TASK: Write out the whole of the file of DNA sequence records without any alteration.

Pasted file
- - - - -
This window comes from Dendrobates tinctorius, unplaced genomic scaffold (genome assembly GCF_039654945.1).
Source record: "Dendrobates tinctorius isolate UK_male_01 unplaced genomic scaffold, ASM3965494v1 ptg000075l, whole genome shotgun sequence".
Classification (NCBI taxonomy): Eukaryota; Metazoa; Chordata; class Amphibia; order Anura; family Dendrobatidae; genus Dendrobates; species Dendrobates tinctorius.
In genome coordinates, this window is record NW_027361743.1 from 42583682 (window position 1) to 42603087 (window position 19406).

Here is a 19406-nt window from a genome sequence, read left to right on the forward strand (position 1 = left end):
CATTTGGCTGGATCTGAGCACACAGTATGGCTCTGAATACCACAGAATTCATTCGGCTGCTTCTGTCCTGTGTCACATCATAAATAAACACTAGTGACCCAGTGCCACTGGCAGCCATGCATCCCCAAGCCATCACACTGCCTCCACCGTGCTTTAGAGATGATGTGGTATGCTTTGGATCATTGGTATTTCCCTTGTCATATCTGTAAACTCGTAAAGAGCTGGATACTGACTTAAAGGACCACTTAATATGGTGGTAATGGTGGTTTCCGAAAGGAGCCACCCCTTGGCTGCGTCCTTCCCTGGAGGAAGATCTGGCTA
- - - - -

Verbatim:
This window comes from Dendrobates tinctorius, unplaced genomic scaffold (genome assembly GCF_039654945.1).
Source record: "Dendrobates tinctorius isolate UK_male_01 unplaced genomic scaffold, ASM3965494v1 ptg000075l, whole genome shotgun sequence".
Classification (NCBI taxonomy): Eukaryota; Metazoa; Chordata; class Amphibia; order Anura; family Dendrobatidae; genus Dendrobates; species Dendrobates tinctorius.
In genome coordinates, this window is record NW_027361743.1 from 42583682 (window position 1) to 42603087 (window position 19406).

Here is a 19406-nt window from a genome sequence, read left to right on the forward strand (position 1 = left end):
CATTTGGCTGGATCTGAGCACACAGTATGGCTCTGAATACCACAGAATTCATTCGGCTGCTTCTGTCCTGTGTCACATCATAAATAAACACTAGTGACCCAGTGCCACTGGCAGCCATGCATCCCCAAGCCATCACACTGCCTCCACCGTGCTTTAGAGATGATGTGGTATGCTTTGGATCATTGGTATTTCCCTTGTCATATCTGTAAACTCGTAAAGAGCTGGATACTGACTTAAAGGACCACTTAATATGGTGGTAATGGTGGTTTCCGAAAGGAGCCACCCCTTGGCTGCGTCCTTCCCTGGAGGAAGATCTGGCTA